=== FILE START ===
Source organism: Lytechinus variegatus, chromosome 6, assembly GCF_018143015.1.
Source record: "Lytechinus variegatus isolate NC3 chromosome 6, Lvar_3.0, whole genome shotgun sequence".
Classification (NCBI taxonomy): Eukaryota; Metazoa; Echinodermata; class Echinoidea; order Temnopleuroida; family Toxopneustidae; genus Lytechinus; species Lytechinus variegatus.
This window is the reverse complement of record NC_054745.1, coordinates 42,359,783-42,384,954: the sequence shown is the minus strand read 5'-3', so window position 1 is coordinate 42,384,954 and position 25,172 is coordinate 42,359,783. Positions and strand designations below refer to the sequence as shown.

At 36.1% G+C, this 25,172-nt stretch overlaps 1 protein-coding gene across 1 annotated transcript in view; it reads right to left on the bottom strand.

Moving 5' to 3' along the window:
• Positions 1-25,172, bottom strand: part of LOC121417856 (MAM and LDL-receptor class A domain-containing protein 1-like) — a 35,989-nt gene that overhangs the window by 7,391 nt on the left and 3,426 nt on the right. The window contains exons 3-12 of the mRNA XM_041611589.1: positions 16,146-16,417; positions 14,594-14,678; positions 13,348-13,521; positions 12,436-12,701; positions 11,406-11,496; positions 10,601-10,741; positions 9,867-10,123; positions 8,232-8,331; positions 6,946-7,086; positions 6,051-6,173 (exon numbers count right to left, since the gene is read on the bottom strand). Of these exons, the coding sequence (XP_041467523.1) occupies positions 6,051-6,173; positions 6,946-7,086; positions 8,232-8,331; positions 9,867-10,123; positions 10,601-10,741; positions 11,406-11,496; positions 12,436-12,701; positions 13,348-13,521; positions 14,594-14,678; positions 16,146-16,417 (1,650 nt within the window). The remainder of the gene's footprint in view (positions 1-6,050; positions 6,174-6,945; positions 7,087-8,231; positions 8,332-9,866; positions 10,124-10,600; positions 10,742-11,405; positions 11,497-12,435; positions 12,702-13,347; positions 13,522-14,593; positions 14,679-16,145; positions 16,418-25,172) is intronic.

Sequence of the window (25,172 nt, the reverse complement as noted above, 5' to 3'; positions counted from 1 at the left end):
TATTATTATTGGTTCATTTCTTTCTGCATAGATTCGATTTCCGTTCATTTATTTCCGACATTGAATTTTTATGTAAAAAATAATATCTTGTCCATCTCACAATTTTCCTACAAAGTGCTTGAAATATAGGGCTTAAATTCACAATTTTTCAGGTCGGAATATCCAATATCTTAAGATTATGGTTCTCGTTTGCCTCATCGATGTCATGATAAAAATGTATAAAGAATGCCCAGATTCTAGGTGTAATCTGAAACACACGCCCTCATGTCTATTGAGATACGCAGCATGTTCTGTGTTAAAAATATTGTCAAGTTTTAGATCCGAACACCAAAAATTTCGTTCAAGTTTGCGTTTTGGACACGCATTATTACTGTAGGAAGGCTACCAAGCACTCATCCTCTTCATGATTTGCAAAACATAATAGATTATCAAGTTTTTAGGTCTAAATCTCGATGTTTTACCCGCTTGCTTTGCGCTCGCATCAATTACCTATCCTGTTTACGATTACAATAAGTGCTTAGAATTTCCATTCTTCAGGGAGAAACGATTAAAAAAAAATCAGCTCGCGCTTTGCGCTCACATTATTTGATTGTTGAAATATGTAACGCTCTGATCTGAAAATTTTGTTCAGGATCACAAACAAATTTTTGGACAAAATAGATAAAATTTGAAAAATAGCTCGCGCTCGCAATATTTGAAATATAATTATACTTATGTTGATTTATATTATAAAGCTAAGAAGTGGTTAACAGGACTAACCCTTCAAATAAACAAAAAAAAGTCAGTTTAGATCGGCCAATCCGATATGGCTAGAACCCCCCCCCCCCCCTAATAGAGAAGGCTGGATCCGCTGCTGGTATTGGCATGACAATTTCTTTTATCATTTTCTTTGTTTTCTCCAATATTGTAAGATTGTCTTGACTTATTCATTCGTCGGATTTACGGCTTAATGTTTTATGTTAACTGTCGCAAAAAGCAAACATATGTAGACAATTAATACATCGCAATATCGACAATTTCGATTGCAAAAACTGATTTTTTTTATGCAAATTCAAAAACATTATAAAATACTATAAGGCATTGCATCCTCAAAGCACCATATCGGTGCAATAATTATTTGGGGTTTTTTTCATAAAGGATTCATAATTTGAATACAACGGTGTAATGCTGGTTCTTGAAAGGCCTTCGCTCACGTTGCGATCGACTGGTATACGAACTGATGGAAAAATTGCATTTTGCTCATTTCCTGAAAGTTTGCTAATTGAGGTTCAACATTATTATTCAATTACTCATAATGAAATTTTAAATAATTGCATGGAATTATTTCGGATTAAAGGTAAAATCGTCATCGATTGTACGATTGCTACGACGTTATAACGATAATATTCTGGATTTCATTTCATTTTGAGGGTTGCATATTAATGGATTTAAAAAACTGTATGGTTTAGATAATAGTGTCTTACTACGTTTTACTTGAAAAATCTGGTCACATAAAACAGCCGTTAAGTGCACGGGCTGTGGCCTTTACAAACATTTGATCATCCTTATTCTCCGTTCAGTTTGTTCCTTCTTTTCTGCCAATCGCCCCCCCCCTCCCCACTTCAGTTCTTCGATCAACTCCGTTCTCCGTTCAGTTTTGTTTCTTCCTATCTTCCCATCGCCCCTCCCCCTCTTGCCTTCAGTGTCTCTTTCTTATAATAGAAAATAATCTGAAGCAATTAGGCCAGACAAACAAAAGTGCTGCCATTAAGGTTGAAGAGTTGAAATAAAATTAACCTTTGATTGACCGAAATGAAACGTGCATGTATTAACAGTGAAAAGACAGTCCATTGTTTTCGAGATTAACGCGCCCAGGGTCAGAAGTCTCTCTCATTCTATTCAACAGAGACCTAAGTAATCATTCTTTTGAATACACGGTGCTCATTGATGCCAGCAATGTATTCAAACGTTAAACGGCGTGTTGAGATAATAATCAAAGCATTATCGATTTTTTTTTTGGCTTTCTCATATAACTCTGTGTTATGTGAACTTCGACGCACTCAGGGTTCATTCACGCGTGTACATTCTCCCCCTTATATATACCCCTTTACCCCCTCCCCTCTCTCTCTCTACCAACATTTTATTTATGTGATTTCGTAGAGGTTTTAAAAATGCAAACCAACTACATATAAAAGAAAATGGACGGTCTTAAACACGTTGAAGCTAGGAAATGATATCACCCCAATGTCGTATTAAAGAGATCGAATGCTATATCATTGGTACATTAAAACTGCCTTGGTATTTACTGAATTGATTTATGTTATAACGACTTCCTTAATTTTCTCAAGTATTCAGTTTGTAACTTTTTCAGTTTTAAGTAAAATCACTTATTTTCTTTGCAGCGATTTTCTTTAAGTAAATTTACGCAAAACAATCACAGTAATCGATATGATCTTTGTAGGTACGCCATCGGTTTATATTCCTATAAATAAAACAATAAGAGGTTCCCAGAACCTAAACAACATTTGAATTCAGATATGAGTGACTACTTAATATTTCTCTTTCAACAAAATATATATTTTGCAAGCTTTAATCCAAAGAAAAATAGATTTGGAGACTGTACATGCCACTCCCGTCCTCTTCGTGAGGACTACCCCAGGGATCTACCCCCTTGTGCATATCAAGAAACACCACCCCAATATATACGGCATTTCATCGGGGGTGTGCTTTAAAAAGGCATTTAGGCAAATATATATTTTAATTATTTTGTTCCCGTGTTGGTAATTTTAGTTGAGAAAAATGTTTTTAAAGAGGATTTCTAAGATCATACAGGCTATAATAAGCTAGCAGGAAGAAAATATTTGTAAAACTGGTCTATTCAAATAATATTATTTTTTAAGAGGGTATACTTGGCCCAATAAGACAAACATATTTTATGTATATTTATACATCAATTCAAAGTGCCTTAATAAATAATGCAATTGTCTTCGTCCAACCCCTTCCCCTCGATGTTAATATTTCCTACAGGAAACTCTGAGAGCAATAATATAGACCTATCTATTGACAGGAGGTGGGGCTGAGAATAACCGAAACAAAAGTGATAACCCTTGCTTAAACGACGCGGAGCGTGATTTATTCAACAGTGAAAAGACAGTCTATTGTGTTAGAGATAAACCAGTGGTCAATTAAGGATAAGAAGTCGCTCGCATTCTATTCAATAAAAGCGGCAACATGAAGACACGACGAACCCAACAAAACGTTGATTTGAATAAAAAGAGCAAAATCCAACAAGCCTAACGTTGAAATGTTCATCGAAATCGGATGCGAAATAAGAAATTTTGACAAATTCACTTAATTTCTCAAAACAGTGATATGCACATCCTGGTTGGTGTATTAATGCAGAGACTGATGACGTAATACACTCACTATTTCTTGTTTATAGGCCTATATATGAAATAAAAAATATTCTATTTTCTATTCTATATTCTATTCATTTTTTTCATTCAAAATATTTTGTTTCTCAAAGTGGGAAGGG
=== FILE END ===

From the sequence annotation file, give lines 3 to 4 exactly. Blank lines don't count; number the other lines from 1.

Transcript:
Classification (NCBI taxonomy): Eukaryota; Metazoa; Echinodermata; class Echinoidea; order Temnopleuroida; family Toxopneustidae; genus Lytechinus; species Lytechinus variegatus.
This window is the reverse complement of record NC_054745.1, coordinates 42,359,783-42,384,954: the sequence shown is the minus strand read 5'-3', so window position 1 is coordinate 42,384,954 and position 25,172 is coordinate 42,359,783. Positions and strand designations below refer to the sequence as shown.